Thursday, February 24, 2011

Neo-feudalism, as I understand it

Beggin' yer lordship's pardon...
Feudalism is a term used to describe the political and governing systems that arose across post-Empire Europe (from around 800 to 1500 anno domini).  These systems relied on a relationship involving a lord, his vassals, and his fief.  Very briefly, the lord is the landowner, the vassals are the people who work the land, the land itself is the fief.  The vassals pay tribute to the lord and there exists a sort of mutual responsibility between vassals and lords for military protection.  Wealth and power flow upward, from fief to vassal to lord.

Neo-feudalism is the modern-day incarnation of the same basic system of relationships.  We have our lords, nowadays:  the mega-rich who control vast financial, media, or resource extraction empires.  We have our vassals:  the people who perform the work of these empires and rely on them for income and health care.  And, under the authority of the insane sanctity that we afford the concept of "capitalism," the fief, the land, the authority of power, is hoarded in the completely ethereal abstraction of numbers that portend the future.

Lords these days are people like Rupert Murdoch, George Soros, Warren Buffet, Bill Gates, Paul Allen, Junior Bush.  They are not necessarily malevolent.  Some are philanthropists and humanitarians.  Some are self-made while others inherit their fortunes.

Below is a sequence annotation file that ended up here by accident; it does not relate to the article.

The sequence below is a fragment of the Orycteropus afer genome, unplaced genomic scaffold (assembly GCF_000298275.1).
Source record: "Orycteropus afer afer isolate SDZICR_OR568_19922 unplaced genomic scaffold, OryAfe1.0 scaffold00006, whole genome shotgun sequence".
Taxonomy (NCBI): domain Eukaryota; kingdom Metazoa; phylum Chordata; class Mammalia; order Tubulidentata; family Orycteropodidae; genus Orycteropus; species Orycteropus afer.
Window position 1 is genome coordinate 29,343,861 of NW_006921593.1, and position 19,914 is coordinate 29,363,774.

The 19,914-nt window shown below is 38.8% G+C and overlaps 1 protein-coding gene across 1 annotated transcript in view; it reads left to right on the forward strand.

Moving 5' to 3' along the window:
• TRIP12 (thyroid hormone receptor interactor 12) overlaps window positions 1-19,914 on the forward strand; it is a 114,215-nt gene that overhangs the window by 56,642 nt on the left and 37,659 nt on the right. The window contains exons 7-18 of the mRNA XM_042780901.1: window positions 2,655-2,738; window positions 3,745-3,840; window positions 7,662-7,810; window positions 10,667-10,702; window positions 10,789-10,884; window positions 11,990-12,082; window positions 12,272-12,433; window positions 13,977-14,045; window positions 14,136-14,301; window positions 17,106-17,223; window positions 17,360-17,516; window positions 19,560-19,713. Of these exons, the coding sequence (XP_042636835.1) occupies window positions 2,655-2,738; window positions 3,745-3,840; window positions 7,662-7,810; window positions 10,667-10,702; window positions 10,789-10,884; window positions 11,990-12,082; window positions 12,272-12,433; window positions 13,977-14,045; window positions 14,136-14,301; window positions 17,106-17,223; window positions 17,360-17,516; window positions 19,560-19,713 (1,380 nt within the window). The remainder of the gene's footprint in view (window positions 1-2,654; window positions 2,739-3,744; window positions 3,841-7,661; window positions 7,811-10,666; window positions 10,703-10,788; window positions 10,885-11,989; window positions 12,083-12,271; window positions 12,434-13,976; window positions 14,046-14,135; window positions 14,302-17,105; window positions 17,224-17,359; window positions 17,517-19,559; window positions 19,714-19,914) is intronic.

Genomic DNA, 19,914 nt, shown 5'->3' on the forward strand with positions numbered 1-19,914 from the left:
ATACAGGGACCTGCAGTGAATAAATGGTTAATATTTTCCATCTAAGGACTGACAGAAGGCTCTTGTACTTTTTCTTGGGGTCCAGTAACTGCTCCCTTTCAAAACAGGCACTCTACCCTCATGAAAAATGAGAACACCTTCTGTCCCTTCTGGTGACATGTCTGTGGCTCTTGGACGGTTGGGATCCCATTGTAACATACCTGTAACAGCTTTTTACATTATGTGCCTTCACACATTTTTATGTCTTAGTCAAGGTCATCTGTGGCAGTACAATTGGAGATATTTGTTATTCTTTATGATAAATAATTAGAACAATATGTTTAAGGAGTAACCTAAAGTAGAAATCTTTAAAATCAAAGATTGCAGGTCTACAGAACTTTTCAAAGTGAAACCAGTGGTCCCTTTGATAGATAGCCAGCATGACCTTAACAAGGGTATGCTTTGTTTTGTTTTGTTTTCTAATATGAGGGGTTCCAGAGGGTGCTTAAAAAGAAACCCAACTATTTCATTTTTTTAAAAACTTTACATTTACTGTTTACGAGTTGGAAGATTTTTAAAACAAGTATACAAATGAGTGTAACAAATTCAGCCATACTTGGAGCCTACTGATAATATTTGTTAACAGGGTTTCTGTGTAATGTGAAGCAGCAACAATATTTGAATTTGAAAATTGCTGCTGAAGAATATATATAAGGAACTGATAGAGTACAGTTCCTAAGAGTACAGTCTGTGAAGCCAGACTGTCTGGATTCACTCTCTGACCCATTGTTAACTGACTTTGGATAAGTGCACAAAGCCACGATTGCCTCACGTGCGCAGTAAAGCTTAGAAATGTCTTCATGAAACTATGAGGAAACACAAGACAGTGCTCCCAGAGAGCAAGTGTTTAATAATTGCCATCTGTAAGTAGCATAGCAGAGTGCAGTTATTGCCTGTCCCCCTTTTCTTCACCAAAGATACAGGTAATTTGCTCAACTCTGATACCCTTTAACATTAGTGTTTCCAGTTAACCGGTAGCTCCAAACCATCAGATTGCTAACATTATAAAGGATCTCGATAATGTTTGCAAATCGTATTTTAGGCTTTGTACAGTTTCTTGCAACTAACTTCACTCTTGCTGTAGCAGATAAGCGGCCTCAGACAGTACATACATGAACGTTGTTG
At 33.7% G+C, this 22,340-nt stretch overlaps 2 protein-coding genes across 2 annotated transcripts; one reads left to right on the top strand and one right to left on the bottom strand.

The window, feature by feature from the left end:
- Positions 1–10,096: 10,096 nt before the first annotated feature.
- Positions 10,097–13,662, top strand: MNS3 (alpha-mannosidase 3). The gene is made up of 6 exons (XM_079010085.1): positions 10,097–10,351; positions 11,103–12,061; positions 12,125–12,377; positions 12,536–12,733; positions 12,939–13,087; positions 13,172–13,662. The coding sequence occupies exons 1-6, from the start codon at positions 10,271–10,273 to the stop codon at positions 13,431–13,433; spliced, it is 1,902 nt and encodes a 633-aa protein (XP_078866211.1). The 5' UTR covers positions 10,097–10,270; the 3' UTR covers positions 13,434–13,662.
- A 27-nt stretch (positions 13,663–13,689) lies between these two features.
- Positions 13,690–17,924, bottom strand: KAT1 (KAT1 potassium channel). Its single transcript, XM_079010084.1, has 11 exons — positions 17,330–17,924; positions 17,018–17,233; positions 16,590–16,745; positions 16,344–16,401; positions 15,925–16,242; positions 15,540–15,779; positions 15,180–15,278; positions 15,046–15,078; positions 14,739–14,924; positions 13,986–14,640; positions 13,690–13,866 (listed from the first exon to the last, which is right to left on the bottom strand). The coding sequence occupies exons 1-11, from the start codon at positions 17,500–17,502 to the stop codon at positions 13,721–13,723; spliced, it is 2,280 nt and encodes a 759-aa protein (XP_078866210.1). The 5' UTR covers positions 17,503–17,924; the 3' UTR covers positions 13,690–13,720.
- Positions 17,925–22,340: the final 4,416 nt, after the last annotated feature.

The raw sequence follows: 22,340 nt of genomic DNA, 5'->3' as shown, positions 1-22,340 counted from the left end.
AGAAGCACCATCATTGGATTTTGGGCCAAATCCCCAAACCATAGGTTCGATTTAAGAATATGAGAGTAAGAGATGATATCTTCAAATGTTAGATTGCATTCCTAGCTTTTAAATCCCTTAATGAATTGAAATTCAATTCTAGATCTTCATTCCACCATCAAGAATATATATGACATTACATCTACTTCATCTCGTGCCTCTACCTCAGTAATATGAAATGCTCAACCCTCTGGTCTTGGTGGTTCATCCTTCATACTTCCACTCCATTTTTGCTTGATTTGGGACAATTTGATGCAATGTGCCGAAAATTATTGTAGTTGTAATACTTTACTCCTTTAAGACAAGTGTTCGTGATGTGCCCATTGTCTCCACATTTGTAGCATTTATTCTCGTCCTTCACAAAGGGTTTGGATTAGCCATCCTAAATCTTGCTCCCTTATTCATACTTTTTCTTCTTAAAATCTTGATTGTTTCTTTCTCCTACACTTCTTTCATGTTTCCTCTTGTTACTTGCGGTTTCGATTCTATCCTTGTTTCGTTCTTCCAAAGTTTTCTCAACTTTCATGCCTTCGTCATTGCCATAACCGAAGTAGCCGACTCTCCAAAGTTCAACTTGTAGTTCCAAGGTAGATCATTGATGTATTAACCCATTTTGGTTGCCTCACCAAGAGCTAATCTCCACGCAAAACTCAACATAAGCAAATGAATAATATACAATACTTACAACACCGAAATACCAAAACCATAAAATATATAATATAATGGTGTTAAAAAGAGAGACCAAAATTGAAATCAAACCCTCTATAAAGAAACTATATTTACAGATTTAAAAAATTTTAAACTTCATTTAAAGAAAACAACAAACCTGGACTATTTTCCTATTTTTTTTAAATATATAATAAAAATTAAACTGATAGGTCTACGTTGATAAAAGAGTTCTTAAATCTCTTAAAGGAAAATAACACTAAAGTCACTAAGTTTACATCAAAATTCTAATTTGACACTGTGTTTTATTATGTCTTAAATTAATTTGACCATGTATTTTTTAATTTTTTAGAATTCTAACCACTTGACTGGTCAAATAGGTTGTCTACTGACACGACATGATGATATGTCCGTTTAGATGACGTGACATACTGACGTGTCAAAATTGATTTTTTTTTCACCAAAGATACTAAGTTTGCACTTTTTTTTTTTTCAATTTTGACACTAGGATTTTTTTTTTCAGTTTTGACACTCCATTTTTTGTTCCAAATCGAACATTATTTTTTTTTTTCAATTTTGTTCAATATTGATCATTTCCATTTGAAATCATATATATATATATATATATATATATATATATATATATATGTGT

Lords are afforded greater rights and privileges than are their vassals.  Lords are generally exempted from contributing to the "common good."  Lords are not subject to the same laws that apply to vassals.  

For these people, these lords, money is something other than a means of living from day to day.  It is their birthright awarded by destiny.  It is the irrefutable source of their authority. 

There is a great scene in the old Roman Polanski flick, Chinatown, wherein Jack Nicholson's character, Jake Gittes, confronts John Huston's Noah Cross, the powerful water baron in Depression-era Los Angeles County who builds an empire with murder and corruption: 

Jake Gittes: How much are you worth?
Noah Cross: I have no idea. How much do you want?
Jake Gittes: I just wanna know what you're worth. More than 10 million?
Noah Cross: Oh my, yes!
Jake Gittes: Why are you doing it? How much better can you eat? What could you buy that you can't already afford?
Noah Cross: The future, Mr. Gittes! The future.

And what a future it is!

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